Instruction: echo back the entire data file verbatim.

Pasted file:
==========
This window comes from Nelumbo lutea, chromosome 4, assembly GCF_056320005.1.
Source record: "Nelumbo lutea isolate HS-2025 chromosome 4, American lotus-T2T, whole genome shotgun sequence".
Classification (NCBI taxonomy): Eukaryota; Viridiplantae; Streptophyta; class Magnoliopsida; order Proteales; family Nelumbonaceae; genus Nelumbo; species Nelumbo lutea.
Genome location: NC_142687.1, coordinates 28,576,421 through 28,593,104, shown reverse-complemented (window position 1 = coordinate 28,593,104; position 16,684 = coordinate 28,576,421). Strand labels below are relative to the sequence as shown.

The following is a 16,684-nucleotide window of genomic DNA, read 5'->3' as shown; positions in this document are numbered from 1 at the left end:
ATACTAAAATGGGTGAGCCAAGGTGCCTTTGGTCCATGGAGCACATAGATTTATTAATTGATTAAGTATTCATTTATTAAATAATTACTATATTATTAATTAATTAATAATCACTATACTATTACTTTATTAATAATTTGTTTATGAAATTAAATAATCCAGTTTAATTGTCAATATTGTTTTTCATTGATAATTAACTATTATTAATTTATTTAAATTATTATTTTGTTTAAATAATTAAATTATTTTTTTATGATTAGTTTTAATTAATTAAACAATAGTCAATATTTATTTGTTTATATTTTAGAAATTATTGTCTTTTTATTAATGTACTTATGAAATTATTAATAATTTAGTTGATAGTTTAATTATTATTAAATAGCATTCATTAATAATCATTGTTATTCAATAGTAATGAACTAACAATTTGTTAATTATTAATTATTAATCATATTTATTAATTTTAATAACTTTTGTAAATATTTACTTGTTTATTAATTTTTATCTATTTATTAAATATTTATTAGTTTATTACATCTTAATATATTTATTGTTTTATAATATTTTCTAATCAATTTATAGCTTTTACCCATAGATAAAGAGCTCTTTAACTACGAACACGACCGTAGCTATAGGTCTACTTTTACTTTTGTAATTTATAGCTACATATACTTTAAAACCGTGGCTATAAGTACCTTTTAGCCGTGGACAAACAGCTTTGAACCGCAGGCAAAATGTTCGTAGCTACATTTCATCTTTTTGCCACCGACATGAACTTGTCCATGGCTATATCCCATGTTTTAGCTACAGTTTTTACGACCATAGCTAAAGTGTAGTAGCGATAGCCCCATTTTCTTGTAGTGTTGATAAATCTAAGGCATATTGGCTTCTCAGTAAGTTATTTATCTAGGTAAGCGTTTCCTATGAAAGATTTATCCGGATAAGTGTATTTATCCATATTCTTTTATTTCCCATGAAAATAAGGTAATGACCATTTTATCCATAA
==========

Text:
This window comes from Nelumbo lutea, chromosome 4, assembly GCF_056320005.1.
Source record: "Nelumbo lutea isolate HS-2025 chromosome 4, American lotus-T2T, whole genome shotgun sequence".
Classification (NCBI taxonomy): Eukaryota; Viridiplantae; Streptophyta; class Magnoliopsida; order Proteales; family Nelumbonaceae; genus Nelumbo; species Nelumbo lutea.
Genome location: NC_142687.1, coordinates 28,576,421 through 28,593,104, shown reverse-complemented (window position 1 = coordinate 28,593,104; position 16,684 = coordinate 28,576,421). Strand labels below are relative to the sequence as shown.

The following is a 16,684-nucleotide window of genomic DNA, read 5'->3' as shown; positions in this document are numbered from 1 at the left end:
ATACTAAAATGGGTGAGCCAAGGTGCCTTTGGTCCATGGAGCACATAGATTTATTAATTGATTAAGTATTCATTTATTAAATAATTACTATATTATTAATTAATTAATAATCACTATACTATTACTTTATTAATAATTTGTTTATGAAATTAAATAATCCAGTTTAATTGTCAATATTGTTTTTCATTGATAATTAACTATTATTAATTTATTTAAATTATTATTTTGTTTAAATAATTAAATTATTTTTTTATGATTAGTTTTAATTAATTAAACAATAGTCAATATTTATTTGTTTATATTTTAGAAATTATTGTCTTTTTATTAATGTACTTATGAAATTATTAATAATTTAGTTGATAGTTTAATTATTATTAAATAGCATTCATTAATAATCATTGTTATTCAATAGTAATGAACTAACAATTTGTTAATTATTAATTATTAATCATATTTATTAATTTTAATAACTTTTGTAAATATTTACTTGTTTATTAATTTTTATCTATTTATTAAATATTTATTAGTTTATTACATCTTAATATATTTATTGTTTTATAATATTTTCTAATCAATTTATAGCTTTTACCCATAGATAAAGAGCTCTTTAACTACGAACACGACCGTAGCTATAGGTCTACTTTTACTTTTGTAATTTATAGCTACATATACTTTAAAACCGTGGCTATAAGTACCTTTTAGCCGTGGACAAACAGCTTTGAACCGCAGGCAAAATGTTCGTAGCTACATTTCATCTTTTTGCCACCGACATGAACTTGTCCATGGCTATATCCCATGTTTTAGCTACAGTTTTTACGACCATAGCTAAAGTGTAGTAGCGATAGCCCCATTTTCTTGTAGTGTTGATAAATCTAAGGCATATTGGCTTCTCAGTAAGTTATTTATCTAGGTAAGCGTTTCCTATGAAAGATTTATCCGGATAAGTGTATTTATCCATATTCTTTTATTTCCCATGAAAATAAGGTAATGACCATTTTATCCATAA